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The man giving the orders is ‘the boss’, Gordon Pringle, the owner of the vast Mount Mulligan estate, a whip-wielding rider in a low-brimmed Akubra hat who first learned the skills of a stockman as a child. He directs the proceedings with constant focus. Some of the bulls are ‘cleanskins’ – wild and wilful unbranded cattle born in the bush – and it’s not unknown for them to lower their horns and charge. The horses are no domesticated nags, either, having been drawn from the ranks of ‘brumbies’, or feral horses, that roam in mobs around the surrounding hills.

These dusty cattle yards are set in 70,000 acres of largely untouched bushland, in the shadow of one of Australia’s most remarkable natural structures. Mount Mulligan is a huge sandstone escarpment around ten times the size of Uluru, or Ayers Rock, that rears out of the landscape and runs for more than 11 miles along the horizon. To the local Djungan people, it is known as Ngarrabullgan, the birthplace of the Rainbow Serpent god, and is one of the most sacred sites in Australia.

Fringed with green, the rock looms over the stockmen’s bunkhouse and slowly changes from a fiery orange to a soft mauve as the sunlight begins to fade. Soon the team arrives, leaving a rising trail of dust in its wake, and a shoulder of beef is set to roast in a camp oven.

Gordon takes a seat on a broad ironbark log and stretches out after a long day in the saddle. ‘It’s not an easy life,’ he admits. ‘It’s life or death every day. But one moment you’re galloping through the bush, chasing a wild bull and tying him up like your ancestors used to, and the next you’re sitting down by a billabong, with a kind of peace and quiet you can’t imagine.’ He gestures behind him, where the mountain is reflected in a slow-moving river strewn with soft pink lotus flowers, and gives a small shrug. ‘It’s just a way of life, I guess.’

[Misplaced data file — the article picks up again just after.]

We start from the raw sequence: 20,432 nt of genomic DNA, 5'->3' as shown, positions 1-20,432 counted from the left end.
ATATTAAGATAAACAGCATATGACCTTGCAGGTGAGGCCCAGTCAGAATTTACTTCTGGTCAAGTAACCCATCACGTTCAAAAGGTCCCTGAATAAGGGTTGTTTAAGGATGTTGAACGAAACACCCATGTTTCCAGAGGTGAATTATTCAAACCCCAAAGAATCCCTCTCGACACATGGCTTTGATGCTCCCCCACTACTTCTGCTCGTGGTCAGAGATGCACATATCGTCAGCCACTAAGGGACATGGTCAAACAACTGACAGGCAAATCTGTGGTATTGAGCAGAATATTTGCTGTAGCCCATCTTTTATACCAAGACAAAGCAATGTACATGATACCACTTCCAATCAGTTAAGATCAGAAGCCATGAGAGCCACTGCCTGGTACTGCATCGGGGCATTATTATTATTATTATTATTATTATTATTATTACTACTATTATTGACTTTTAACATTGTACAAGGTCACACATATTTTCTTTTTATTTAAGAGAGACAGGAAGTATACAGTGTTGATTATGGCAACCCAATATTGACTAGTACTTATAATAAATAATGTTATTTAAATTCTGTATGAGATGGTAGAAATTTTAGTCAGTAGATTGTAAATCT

Further information
Mount Mulligan cattle musters take place from July to September. Watch from the sidelines, or get stuck in on a quad bike or horseback (from £290). Year-round activities include bush walking and fishing (free), plus horse riding, quad biking and ‘fossicking’ for gold (from £60).

Where to stay and eat
For a truly rugged outback experience, bring a tent or grab a camp bed in the Mount Mulligan campsite by the Hodgkinson River. Luxury safari tents and a camp dinner are sometimes available. Call ahead to book (camping £12, bunkhouse from £15, safari tents from £110, meals from £9).

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The article ‘The perfect trip: Queensland’ was published in partnership with Lonely Planet Traveller.





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